Allowing for overtime work of up to 100 hours a month is unacceptable
Zenroren criticizes government-labor-management agreement on overtime regulations
HASHIGUCHI Norishio, Deputy Secretary-General of the National Confederation of Trade Unions (Zenroren)
March 14, 2017
It has been reported that The Japan Business Federation(Keidanren) and Japan Trade Union Confederation(Rengo) on March 13 reached agreement on limiting overtime work hours. The issue has been discussed at a government Council for the Realization of Work-style Reform”.
They agreed that the law would allow for overtime work (1) up to 720 hours per year, (2) up to 80 hours on the monthly average over a period of 2 to 6 months, or (3) up to 100 hours per month. It also allows for monthly overtime of more than 45 hours for a total of 6 months.
The National Confederation of Trade Unions (Zenroren) rejects this agreement that makes it legal to force workers to work up to the so-called “karoshi line.” The Japan Business Federation (Keidanren) is discussing with the Japan Chamber of Commerce and Industry (Nissho) and the Japan Association of Corporate Executives (Doyukai) to find an agreement on this direction. But Japanese Trade Union Confederation (Rengo), which represents labor on this panel, has never reached out to other labor confederations for discussion.
Worse still, they agreed on postponing the application of the new limits to overtime hours until sometime in the future for including truck drivers, who are particularly forced to work overtime. The agreement only calls for employers to make efforts to allow for intervals for rest, which is a measure essential to keep biorhythm. This will leave those workers without being paid for overtime work based on hours actually worked. Also, it has no mention of scrapping “expansion of the discretionary work schedule system” and “the establishment of a category of highly professional workers” that will force workers into unpaid overtime work without limits.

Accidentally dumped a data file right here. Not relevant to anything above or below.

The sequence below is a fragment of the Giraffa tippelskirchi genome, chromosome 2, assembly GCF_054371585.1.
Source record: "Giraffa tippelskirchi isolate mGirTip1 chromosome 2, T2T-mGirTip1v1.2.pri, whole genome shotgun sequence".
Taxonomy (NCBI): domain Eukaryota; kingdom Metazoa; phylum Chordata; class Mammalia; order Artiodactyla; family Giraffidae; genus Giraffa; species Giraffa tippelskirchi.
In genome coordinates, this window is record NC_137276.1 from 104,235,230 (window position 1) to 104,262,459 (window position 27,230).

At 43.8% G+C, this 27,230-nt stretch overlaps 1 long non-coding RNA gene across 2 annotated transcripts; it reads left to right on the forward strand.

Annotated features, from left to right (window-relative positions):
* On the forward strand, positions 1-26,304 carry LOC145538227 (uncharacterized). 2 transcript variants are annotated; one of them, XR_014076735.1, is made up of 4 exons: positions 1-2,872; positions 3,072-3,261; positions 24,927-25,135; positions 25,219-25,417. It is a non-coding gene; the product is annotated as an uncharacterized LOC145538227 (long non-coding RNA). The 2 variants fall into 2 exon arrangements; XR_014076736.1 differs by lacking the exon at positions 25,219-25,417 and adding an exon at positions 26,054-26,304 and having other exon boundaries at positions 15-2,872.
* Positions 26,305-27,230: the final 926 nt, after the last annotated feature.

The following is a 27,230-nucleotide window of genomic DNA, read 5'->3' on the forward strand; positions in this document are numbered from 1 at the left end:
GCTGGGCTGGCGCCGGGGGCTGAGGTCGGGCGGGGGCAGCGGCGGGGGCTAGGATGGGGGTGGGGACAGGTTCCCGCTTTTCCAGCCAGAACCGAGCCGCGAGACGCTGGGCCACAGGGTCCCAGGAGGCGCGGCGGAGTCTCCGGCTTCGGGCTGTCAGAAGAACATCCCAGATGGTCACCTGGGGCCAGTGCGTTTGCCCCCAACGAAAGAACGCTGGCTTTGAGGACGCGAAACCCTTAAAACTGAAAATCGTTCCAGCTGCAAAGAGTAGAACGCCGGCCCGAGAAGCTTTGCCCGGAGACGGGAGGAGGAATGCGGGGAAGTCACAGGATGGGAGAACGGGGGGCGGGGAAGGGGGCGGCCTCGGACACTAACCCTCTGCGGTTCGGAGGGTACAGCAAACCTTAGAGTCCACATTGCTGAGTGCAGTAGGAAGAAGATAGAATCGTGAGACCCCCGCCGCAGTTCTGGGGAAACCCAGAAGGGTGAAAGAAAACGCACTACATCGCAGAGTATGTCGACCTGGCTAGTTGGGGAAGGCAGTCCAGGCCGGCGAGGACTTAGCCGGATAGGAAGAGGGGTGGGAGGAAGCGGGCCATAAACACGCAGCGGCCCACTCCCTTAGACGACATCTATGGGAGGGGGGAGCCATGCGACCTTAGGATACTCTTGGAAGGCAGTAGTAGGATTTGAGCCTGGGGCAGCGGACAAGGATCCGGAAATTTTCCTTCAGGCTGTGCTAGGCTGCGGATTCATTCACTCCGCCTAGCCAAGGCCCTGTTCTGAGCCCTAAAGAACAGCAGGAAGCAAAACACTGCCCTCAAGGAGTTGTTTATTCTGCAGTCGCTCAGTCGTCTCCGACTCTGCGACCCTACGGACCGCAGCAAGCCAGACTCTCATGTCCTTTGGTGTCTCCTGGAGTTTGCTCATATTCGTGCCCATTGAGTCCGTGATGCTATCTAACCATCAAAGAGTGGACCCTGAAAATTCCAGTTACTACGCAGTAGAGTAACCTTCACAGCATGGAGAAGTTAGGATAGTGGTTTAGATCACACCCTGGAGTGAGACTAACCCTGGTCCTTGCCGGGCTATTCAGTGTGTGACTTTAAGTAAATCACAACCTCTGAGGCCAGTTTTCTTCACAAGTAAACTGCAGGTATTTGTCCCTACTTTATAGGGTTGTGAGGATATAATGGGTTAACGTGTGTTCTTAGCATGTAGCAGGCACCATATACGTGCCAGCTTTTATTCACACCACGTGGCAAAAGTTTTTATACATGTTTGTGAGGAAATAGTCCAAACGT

The current government standards for certifying an illness involving brain or cardiac diseases are applied on the basis of the worker’s actual health problem by stating “if a worker had worked overtime beyond 45 hours per month over a period of a month or six months before falling ill, the link between the worker’s health problem and the job he or she had been doing would be stronger.” That’s why many of those who have become ill or suffered injuries in the workplace have been recognized as having work-related health problems even though their actual overtime work hours were less than 80 hours.
There have been court rulings that forcing workers to work overtime beyond 80 hours would offend public order and morals. If the agreement that has been reached is included in the Labor Standards Law, it is likely to go against the previous court judgments and the standards for certifying workers’ accidents or health problems as work-related.
Some people seem to be showing the agreement in a favorable light by saying that it will for the first time set limits to overtime hours in the Labor Standards Law. Just think of what would happen on the ground and you will realize that the agreed measures will have harmful effects.
The latest agreement says that 720 extra hours of work per year would be permitted only if a company is forced to temporarily increase the amount of work. How aberrant it is to allow for a maximum of 720 overtime hours per year! If workers are very busy all the time and forced to work 45-60 extra hours a month, that’s because of a dearth of hands. Such companies should employ more workers to solve the problem. If the company experiences such trouble all the time, it should review the way it is doing business. None of these explanations can be used as the reason for easing overtime regulations.
Prime Minister Abe in his policy speech in the Diet referred to a death from overwork at advertising agency Dentsu, so did Health, Labor and Welfare Minister SHIOZAKI Yasuhisa. They pledged to make efforts to rectify the excessively long working hours by expressing determination to prevent the recurrence of a tragedy of this kind. The government-labor-management agreement says they are determined to make decisive efforts to eradicate deaths and suicides from overwork. However, making it legitimate to allow for overtime hours up to 100 hours is an act reneging their promise.
The agreement certainly says, “limits to overtime hours is set at 45 per month and 360 per year in principle,” but the 8-hour day and 40-hour workweek are the legal standards. The Labor Standards Law provides that overtime work must not exceed 45 hours per month and 360 hours per year. We demand that the agreement to set nominal limits to overtime hours be revoked and that a process of considering regulating working hours based on the principles be resumed without delay.